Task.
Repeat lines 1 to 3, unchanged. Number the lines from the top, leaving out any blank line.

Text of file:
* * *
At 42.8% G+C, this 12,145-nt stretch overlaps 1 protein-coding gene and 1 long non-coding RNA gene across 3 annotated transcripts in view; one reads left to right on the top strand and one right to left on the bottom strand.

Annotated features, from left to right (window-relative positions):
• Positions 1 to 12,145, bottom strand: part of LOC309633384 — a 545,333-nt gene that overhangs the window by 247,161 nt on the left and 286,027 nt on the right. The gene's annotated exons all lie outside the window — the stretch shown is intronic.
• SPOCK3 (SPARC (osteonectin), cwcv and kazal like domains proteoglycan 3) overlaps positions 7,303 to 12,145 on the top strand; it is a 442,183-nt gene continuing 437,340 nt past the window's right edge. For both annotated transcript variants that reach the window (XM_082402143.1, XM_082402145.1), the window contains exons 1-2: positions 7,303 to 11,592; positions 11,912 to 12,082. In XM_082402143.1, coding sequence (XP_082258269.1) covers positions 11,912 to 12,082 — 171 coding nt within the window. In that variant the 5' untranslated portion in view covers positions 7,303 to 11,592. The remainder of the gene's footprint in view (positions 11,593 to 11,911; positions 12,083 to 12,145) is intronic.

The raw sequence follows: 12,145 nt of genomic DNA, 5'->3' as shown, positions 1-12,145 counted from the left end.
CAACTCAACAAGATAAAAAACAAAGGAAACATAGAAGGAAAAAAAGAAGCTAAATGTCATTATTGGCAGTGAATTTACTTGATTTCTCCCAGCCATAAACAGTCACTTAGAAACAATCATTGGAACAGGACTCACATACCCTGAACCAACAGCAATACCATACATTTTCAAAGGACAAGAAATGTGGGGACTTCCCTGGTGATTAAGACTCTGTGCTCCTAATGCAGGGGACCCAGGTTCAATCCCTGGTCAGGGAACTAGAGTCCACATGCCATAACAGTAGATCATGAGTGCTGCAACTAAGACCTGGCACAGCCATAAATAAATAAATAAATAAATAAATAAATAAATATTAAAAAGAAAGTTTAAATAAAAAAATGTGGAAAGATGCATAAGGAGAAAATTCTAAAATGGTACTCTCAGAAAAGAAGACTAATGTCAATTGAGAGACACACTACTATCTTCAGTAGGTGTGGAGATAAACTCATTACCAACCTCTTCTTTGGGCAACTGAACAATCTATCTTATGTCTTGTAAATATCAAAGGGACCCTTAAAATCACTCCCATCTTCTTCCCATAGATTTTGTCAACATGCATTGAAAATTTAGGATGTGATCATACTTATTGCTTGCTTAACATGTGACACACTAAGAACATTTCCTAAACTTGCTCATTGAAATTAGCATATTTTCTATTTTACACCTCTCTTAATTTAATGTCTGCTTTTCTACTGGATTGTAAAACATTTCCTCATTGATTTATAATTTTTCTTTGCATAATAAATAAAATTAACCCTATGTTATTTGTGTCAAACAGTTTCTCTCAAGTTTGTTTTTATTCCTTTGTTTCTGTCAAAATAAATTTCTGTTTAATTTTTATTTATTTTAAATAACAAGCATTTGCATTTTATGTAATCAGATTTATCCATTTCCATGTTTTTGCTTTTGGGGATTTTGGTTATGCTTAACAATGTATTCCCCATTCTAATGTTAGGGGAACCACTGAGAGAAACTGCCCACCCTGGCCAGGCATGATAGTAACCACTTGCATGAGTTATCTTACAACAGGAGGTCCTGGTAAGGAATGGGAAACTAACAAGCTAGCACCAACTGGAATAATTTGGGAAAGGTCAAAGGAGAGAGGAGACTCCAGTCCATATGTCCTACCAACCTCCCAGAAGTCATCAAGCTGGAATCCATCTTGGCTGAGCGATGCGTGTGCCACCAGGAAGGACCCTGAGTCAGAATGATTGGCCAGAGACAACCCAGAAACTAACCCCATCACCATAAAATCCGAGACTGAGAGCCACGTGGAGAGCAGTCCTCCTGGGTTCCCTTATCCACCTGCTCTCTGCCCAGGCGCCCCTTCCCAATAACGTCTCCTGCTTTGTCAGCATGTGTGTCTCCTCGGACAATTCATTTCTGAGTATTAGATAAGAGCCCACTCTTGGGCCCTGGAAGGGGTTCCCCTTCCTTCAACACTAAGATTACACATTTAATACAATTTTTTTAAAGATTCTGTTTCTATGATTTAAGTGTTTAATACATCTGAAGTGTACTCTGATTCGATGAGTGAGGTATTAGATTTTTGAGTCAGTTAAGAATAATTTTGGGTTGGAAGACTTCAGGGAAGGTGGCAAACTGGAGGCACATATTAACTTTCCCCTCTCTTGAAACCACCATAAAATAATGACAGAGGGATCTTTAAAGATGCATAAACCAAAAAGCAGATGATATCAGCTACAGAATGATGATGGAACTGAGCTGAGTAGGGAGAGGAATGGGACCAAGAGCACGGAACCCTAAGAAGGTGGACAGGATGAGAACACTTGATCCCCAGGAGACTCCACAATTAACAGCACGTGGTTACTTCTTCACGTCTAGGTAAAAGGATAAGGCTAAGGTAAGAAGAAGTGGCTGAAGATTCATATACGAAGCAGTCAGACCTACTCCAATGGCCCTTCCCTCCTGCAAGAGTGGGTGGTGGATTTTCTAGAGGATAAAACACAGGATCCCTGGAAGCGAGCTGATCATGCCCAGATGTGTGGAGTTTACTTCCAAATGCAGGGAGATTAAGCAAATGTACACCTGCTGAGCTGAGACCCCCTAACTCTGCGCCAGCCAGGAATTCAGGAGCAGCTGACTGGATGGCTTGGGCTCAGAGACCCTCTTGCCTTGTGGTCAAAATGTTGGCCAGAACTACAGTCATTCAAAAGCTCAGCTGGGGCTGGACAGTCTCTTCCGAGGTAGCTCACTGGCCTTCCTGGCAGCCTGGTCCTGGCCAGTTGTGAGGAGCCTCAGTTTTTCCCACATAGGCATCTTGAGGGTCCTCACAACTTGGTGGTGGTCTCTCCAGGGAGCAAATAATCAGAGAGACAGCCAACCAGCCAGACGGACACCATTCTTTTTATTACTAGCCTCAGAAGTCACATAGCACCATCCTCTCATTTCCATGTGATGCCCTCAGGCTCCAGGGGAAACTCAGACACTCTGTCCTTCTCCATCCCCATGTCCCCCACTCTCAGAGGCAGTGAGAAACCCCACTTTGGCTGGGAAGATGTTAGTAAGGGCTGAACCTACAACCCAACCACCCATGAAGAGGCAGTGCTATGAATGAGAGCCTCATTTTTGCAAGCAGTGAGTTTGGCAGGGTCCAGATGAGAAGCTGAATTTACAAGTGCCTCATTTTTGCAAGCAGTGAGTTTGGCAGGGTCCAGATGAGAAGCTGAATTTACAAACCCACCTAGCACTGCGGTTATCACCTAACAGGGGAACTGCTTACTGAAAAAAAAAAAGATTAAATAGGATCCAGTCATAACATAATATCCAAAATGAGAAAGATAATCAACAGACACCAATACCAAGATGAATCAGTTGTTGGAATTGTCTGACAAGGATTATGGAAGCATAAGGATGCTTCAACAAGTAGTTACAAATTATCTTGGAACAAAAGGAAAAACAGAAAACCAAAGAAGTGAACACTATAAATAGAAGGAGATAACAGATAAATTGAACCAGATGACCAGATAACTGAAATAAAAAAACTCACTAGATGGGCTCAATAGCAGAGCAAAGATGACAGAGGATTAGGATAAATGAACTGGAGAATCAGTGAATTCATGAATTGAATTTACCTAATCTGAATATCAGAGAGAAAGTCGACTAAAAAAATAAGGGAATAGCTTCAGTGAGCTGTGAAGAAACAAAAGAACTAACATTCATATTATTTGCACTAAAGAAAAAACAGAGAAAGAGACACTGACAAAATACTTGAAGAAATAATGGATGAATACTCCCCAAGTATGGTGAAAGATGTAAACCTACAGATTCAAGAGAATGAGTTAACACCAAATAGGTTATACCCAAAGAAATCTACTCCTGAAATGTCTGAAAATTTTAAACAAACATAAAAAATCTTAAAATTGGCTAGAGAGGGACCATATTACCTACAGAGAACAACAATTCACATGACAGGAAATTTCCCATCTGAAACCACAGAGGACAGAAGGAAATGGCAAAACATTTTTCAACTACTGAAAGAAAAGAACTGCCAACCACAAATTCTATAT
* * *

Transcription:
At 42.8% G+C, this 12,145-nt stretch overlaps 1 protein-coding gene and 1 long non-coding RNA gene across 3 annotated transcripts in view; one reads left to right on the top strand and one right to left on the bottom strand.

Annotated features, from left to right (window-relative positions):
• Positions 1 to 12,145, bottom strand: part of LOC309633384 — a 545,333-nt gene that overhangs the window by 247,161 nt on the left and 286,027 nt on the right. The gene's annotated exons all lie outside the window — the stretch shown is intronic.